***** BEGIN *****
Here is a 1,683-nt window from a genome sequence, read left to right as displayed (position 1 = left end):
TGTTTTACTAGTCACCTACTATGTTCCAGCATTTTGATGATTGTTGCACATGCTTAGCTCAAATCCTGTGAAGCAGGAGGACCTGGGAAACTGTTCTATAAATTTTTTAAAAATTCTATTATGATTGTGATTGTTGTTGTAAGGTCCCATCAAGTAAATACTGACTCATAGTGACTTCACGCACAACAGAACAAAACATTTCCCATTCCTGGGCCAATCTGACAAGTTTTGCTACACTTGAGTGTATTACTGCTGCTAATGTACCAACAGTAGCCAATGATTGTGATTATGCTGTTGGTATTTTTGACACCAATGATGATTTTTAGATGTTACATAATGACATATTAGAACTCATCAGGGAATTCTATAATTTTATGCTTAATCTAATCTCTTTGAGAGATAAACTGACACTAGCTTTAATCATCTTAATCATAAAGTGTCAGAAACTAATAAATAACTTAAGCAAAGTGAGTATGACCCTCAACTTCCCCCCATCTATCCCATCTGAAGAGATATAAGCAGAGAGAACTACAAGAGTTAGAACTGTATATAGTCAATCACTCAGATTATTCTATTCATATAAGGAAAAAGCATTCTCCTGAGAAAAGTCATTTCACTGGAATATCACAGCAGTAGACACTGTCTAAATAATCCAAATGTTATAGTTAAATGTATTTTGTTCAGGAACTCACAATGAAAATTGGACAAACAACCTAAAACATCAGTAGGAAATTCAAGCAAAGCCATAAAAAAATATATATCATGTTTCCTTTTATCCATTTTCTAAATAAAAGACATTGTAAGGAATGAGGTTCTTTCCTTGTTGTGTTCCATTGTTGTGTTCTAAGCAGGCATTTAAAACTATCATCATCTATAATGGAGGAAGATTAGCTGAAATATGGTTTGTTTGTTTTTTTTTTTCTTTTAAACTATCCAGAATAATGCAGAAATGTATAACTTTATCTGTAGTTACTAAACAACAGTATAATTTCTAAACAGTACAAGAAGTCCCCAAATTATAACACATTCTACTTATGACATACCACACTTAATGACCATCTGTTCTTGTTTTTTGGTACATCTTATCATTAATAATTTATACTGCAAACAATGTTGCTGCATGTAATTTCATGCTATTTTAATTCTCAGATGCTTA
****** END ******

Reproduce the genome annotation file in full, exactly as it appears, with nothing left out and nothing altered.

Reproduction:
Here is a 1,683-nt window from a genome sequence, read left to right as displayed (position 1 = left end):
TGTTTTACTAGTCACCTACTATGTTCCAGCATTTTGATGATTGTTGCACATGCTTAGCTCAAATCCTGTGAAGCAGGAGGACCTGGGAAACTGTTCTATAAATTTTTTAAAAATTCTATTATGATTGTGATTGTTGTTGTAAGGTCCCATCAAGTAAATACTGACTCATAGTGACTTCACGCACAACAGAACAAAACATTTCCCATTCCTGGGCCAATCTGACAAGTTTTGCTACACTTGAGTGTATTACTGCTGCTAATGTACCAACAGTAGCCAATGATTGTGATTATGCTGTTGGTATTTTTGACACCAATGATGATTTTTAGATGTTACATAATGACATATTAGAACTCATCAGGGAATTCTATAATTTTATGCTTAATCTAATCTCTTTGAGAGATAAACTGACACTAGCTTTAATCATCTTAATCATAAAGTGTCAGAAACTAATAAATAACTTAAGCAAAGTGAGTATGACCCTCAACTTCCCCCCATCTATCCCATCTGAAGAGATATAAGCAGAGAGAACTACAAGAGTTAGAACTGTATATAGTCAATCACTCAGATTATTCTATTCATATAAGGAAAAAGCATTCTCCTGAGAAAAGTCATTTCACTGGAATATCACAGCAGTAGACACTGTCTAAATAATCCAAATGTTATAGTTAAATGTATTTTGTTCAGGAACTCACAATGAAAATTGGACAAACAACCTAAAACATCAGTAGGAAATTCAAGCAAAGCCATAAAAAAATATATATCATGTTTCCTTTTATCCATTTTCTAAATAAAAGACATTGTAAGGAATGAGGTTCTTTCCTTGTTGTGTTCCATTGTTGTGTTCTAAGCAGGCATTTAAAACTATCATCATCTATAATGGAGGAAGATTAGCTGAAATATGGTTTGTTTGTTTTTTTTTTTCTTTTAAACTATCCAGAATAATGCAGAAATGTATAACTTTATCTGTAGTTACTAAACAACAGTATAATTTCTAAACAGTACAAGAAGTCCCCAAATTATAACACATTCTACTTATGACATACCACACTTAATGACCATCTGTTCTTGTTTTTTGGTACATCTTATCATTAATAATTTATACTGCAAACAATGTTGCTGCATGTAATTTCATGCTATTTTAATTCTCAGATGCTTA